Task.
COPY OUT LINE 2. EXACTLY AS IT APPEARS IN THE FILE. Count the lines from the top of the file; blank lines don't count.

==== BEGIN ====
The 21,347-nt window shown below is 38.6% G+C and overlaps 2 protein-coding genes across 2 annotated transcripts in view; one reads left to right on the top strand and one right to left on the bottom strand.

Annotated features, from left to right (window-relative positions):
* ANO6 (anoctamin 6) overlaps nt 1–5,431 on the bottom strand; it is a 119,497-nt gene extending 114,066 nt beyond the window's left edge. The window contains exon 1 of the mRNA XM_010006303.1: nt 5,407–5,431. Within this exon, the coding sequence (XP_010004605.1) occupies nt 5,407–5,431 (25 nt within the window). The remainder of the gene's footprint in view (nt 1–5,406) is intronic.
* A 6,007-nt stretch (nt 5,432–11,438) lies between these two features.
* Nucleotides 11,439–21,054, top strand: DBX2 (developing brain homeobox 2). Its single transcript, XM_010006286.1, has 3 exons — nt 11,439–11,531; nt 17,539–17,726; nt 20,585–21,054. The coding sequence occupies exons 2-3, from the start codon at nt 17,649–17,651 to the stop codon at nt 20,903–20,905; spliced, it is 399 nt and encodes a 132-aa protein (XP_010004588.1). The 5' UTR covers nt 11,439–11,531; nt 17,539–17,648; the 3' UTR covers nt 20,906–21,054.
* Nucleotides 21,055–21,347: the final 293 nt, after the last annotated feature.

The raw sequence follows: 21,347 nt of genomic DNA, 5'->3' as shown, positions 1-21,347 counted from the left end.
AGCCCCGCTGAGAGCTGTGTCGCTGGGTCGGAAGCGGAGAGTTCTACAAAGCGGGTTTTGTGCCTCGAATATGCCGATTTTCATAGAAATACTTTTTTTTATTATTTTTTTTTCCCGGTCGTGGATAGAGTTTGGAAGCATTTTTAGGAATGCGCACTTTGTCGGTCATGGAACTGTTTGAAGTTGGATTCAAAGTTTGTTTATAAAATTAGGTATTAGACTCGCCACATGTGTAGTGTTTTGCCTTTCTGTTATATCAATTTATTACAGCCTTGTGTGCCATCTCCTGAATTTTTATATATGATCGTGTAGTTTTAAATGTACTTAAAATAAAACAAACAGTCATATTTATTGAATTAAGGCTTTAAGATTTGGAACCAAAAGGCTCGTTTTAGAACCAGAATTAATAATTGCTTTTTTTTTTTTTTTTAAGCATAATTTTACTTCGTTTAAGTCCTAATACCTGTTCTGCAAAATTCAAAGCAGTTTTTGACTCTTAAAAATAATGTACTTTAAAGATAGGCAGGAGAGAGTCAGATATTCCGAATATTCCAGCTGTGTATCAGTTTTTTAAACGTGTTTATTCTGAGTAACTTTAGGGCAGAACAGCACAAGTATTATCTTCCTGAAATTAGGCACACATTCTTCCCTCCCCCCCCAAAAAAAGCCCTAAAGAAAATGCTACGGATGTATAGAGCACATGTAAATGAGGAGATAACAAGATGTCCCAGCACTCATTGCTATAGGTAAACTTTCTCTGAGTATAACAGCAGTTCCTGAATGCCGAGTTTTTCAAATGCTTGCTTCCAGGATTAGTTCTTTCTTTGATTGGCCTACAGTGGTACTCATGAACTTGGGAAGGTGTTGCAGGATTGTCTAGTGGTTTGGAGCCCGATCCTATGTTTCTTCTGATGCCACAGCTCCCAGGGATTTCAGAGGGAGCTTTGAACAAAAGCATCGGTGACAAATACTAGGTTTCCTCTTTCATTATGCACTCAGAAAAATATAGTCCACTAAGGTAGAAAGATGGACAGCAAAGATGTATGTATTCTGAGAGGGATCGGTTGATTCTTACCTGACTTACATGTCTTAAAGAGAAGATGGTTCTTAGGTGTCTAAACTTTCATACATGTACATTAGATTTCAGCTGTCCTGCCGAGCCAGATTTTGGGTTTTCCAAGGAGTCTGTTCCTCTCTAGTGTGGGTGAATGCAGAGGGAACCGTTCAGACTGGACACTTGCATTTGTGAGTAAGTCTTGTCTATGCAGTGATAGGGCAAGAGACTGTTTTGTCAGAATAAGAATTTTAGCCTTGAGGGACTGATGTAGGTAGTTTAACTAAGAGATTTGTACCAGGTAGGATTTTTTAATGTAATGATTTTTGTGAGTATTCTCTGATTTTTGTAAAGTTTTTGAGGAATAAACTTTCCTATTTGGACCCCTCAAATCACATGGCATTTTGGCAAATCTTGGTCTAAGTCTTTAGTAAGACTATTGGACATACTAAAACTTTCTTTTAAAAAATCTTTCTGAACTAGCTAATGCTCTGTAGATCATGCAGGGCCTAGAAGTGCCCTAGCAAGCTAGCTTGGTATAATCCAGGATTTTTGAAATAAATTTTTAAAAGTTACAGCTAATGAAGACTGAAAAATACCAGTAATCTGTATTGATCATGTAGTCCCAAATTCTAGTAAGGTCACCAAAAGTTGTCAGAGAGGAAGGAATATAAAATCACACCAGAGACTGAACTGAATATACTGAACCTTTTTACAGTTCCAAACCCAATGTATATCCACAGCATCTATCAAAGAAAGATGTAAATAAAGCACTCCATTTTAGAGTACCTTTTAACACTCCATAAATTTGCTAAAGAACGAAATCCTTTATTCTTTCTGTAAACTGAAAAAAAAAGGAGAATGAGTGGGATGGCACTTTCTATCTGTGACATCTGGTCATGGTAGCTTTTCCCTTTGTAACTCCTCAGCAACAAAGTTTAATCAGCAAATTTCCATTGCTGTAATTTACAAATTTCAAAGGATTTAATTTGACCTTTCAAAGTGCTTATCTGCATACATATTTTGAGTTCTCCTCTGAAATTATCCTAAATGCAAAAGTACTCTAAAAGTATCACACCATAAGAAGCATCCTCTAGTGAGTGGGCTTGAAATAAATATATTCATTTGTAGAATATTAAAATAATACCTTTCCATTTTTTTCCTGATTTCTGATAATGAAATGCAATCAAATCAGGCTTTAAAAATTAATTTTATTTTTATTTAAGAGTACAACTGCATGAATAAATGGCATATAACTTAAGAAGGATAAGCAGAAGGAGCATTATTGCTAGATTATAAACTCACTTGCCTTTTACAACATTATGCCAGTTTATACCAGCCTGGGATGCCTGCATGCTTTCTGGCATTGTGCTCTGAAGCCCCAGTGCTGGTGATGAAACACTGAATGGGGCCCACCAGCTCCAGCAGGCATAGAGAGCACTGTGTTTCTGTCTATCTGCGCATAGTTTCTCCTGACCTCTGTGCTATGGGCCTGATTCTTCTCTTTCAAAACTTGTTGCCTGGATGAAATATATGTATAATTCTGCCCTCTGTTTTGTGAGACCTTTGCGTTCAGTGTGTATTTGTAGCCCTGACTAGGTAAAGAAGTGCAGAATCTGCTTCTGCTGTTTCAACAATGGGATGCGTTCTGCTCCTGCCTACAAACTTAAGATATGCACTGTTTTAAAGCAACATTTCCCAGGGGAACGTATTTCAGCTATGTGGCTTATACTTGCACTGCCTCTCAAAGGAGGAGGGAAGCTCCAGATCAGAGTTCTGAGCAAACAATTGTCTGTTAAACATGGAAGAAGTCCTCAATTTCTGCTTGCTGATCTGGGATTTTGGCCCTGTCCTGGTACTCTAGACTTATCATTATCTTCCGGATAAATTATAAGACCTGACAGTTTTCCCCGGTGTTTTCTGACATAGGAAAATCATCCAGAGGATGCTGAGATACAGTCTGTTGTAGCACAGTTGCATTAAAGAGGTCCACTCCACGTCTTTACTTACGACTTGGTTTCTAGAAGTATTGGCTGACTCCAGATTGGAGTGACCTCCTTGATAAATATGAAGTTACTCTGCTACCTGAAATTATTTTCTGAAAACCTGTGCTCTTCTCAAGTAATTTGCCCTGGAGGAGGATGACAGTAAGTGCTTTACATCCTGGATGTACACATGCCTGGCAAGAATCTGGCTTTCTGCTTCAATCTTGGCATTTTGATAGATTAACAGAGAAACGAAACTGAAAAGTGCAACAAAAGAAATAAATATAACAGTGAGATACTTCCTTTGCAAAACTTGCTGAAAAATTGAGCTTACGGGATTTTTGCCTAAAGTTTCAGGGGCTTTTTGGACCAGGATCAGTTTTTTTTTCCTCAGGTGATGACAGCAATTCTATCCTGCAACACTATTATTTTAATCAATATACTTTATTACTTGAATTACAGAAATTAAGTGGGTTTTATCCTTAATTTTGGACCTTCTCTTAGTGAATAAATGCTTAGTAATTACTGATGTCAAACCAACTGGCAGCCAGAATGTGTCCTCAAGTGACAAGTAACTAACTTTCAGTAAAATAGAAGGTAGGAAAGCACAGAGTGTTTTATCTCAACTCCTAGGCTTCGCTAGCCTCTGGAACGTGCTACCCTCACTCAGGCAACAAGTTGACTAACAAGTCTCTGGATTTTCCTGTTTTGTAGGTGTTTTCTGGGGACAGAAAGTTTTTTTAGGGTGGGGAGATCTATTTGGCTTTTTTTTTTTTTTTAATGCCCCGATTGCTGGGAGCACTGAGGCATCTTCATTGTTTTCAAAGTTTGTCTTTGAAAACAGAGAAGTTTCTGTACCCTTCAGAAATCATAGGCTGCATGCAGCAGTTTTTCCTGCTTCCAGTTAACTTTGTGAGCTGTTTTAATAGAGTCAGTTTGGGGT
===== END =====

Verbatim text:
Annotated features, from left to right (window-relative positions):